Camelot rages on


Portrait of Camelot: A Thousand Days in the Kennedy White House by Richard Reeves
While visiting the Kennedy Presidential Library & Museum (witness flipped-out-with-bliss, wind-blown weirdo above) I saw this book in the gift shop (damn, I love presidential library gift shops!) And the DVD included with the book was running on the little TV screen there, and I knew I had to experience this thing.
This book is one of those timeless numbers. It’s completely a look book (that’s coffee table book in Unruly lingo), with photos by Cecil Stoughton, the president’s photographer (who was born in Oskaloosa, Iowa! It’s true! He was an Osky boy).
Small digression: On PBS, there’s a fully great documentary called The President’s Photographer, which follows President Obama’s photographer Pete Souza. At the time I’m posting this, the documentary can be viewed online. (I love that.)
Back to JFK—Cecil Stoughton was a master of capturing real moments; it’s really quite a lovely thing. And he’d become enough a part of the Kennedys’ lives that he was able to capture images of them that probably are about as natural as you’re going to get.

If you’re a Kennedy geek like me, here’s the thing to do with this book: Open to a page, do not look at the caption, and scan the photo to see how many people you can identify. Then check the caption to see how many faces you correctly identified. If you can correctly identify JFK’s sisters by name, you get bonus points. I tell you, it’s more fun than a barrel of monkeys (which has always sounded to me like no-fun-at-all, actually; why’d you put monkeys in a barrel, anyway?) For some of the speech photos and bill-signing photos, not all people are identified. But a person eventually recognizes McGeorge Bundy well enough to know it’s really him.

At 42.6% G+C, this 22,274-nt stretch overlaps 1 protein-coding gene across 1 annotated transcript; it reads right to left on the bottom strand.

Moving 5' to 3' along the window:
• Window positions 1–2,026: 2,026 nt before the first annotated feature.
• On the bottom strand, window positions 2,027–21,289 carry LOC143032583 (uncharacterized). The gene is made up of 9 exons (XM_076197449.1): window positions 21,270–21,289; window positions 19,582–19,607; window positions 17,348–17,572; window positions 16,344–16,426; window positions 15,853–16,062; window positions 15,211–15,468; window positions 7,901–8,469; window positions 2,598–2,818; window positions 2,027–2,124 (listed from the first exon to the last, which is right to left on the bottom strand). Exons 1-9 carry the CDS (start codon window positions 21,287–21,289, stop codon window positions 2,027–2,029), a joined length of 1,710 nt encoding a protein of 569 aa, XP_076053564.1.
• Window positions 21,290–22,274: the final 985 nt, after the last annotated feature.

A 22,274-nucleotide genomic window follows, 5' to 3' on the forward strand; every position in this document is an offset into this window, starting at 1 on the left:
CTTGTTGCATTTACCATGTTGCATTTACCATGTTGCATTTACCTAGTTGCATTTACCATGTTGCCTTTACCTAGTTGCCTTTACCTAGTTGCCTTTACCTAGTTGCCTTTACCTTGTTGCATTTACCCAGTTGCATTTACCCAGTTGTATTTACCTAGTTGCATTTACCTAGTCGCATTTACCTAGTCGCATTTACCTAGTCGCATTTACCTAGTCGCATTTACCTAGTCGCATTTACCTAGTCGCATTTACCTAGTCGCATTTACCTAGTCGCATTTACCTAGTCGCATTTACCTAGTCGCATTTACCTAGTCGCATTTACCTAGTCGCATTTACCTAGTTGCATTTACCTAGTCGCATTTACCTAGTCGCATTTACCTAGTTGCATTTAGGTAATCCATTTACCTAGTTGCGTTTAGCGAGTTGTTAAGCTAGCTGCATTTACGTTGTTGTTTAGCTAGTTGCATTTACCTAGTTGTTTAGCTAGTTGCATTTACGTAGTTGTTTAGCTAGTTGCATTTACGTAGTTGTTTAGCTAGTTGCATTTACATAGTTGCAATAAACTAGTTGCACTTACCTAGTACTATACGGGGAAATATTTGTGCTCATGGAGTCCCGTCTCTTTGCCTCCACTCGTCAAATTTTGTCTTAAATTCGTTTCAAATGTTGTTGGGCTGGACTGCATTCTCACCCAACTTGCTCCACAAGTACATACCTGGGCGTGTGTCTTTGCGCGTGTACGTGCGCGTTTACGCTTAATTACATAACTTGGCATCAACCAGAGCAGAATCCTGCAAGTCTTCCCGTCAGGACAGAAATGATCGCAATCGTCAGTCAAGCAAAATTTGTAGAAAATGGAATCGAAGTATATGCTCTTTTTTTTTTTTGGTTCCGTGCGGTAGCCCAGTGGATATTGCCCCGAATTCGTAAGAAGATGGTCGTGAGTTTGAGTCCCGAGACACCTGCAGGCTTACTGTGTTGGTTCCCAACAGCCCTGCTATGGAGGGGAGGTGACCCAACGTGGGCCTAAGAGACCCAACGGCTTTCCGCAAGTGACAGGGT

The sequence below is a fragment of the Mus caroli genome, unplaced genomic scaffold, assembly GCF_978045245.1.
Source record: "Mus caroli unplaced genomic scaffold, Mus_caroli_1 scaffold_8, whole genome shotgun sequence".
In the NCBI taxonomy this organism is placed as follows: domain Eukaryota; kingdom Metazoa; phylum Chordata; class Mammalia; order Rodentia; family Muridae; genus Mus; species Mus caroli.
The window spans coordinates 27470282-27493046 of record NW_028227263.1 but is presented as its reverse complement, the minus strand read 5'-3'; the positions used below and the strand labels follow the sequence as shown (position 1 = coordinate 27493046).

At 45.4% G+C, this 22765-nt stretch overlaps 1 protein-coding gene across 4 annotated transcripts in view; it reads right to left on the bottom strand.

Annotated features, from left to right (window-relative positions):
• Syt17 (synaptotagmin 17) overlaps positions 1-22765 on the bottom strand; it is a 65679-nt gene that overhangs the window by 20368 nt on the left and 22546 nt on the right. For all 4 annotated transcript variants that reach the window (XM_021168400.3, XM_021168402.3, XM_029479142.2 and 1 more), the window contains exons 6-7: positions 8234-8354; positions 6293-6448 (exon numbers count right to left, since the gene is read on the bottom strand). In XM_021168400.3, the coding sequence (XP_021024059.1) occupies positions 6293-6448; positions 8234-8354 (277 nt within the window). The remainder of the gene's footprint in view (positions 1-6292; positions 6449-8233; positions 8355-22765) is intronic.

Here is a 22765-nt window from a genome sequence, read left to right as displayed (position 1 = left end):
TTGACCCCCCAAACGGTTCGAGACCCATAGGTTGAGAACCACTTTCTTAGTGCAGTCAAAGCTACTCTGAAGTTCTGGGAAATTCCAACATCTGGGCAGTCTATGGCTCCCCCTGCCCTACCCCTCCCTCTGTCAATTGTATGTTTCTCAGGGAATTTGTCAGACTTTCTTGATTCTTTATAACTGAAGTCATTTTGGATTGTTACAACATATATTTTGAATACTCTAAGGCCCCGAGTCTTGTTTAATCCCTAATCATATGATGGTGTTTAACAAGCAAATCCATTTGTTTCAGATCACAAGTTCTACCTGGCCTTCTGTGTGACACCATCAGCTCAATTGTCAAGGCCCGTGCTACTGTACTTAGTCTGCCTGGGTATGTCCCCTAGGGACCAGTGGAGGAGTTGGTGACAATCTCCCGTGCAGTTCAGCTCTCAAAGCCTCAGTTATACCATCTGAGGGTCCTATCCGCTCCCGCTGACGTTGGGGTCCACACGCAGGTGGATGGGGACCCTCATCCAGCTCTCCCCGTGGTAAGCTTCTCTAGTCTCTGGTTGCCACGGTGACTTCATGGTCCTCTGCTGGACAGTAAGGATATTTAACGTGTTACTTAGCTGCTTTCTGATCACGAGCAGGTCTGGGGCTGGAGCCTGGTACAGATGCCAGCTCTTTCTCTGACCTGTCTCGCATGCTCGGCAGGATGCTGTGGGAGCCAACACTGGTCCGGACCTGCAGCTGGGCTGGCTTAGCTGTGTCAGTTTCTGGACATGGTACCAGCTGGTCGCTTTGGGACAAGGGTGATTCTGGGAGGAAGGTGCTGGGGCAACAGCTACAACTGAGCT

(photo credit: John F. Kennedy Library & Museum)

This book has a picture—or several—on every page. It is a feast for the eyes, and a veritable smorgasbord for the JFK geeks among us.
If I were a book buyer, I’d have to own this book. I actually may eventually break down and buy it, which is nothing short of a miracle—and very high praise for any book.

(Hey look! We’re watching them watch Alan Shepard getting launched! [wild squealing commences] Look at how messy Evelyn Lincoln’s office was! Look at Schlesinger, geeking out as only he could do!])


(photo credit: John F. Kennedy Library & Museum)

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Reader, librarian, & happy little geek

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